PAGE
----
30 Players in 30 Days: Wilson Ramos
Buy low, sell high. That’s exactly what the Nationals did at the trade deadline when they turned a non-tendered, All-Star closer Matt Capps into one of the game’s top catching prospects–Wilson Ramos. The Twins solved a short term problem while the Nats could have their catcher of the future. Ramos went from learning from arguably the best catcher in the game today, Joe Mauer, to being mentored by the best catcher of the past 20 years and his childhood idol, Pudge Rodriguez. It isn’t a bad way to get prepared for the Majors.
“When I came here, I couldn’t believe it,” Ramos said. “Me and Pudge?”
He didn’t make it a secret either. On the first day with the Nationals, he told Pudge he was his favorite player. The two formed an immediate bond in September and the two talked about the intricacies of catching, calling a game, how to attack certain hitters and working with the pitchers.
“He’s special back there,” Jason Marquis said. “He’s definitely got a bright future. Real big target, real soft hands. He’s confident in what he’s doing back there. It makes you a little more confident on the mound. I enjoyed throwing to him.”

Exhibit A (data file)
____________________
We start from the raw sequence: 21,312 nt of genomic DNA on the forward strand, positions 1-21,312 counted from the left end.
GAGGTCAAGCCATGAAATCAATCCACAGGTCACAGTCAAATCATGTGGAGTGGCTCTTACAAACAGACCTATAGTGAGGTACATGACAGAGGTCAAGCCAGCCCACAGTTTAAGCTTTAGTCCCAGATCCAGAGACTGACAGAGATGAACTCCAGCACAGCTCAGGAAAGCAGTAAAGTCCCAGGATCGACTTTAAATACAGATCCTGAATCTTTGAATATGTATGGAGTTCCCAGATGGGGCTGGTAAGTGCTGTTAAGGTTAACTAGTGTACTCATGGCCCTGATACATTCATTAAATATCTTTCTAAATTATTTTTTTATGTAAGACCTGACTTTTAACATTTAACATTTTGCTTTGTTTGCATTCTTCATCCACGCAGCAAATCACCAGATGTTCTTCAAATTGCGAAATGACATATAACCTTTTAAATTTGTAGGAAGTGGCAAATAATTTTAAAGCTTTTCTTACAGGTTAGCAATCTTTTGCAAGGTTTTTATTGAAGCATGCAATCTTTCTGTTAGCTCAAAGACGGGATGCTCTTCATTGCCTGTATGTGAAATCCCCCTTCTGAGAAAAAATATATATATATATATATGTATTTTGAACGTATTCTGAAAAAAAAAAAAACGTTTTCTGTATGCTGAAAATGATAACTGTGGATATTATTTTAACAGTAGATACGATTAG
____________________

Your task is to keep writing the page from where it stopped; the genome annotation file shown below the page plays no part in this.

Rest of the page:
Ramos is a defensively sound, power-bat backstop and was the Twins best trade chip due to Mauer being entrenched behind the plate in Minneapolis. Ramos is regarded as one of baseball’s top prospects and entered 2010 rated as the Twins’ best power hitting prospect, best defensive catching prospect and No. 2 overall prospect according to industry insider Baseball America.
The 24-year-old batted .241 with 14 doubles, five home runs and 30 RBI in 71 games with Triple-A Rochester but he hit .316 with three home runs and eight RBI in 20 games with Triple-A Syracuse. Ramos debuted at the Double-A level last season and paced all Twins full-season farmhands in batting average (.317). He threw out 42 percent of would-be basestealers and was subsequently named the Eastern League’s No. 8 prospect.
The 6-foot-0, 220 pound Ramos is built like a linebacker and has legs like Secretariat. He made his Big League debut with Minnesota in May and went 4-for-5 and followed it up going 3-for-4 the next night. He will enter the spring as part of the Nats’ catching platoon with Rodriguez, much like how they rotated starts in September but he could become the No. 1 catcher.
“Ramos will come to Spring Training with an opportunity to be with Pudge,” Jim Riggleman said. “As the season would go, the hope would be that Ramos would get more and more playing time as the season goes next year and evolve into the No. 1 guy.”
Right now he is focused on playing winter ball in Venezuela for the Tigres de Aragua. He just started on Tuesday but he went 4-for-5 with two doubles and four RBI in his debut.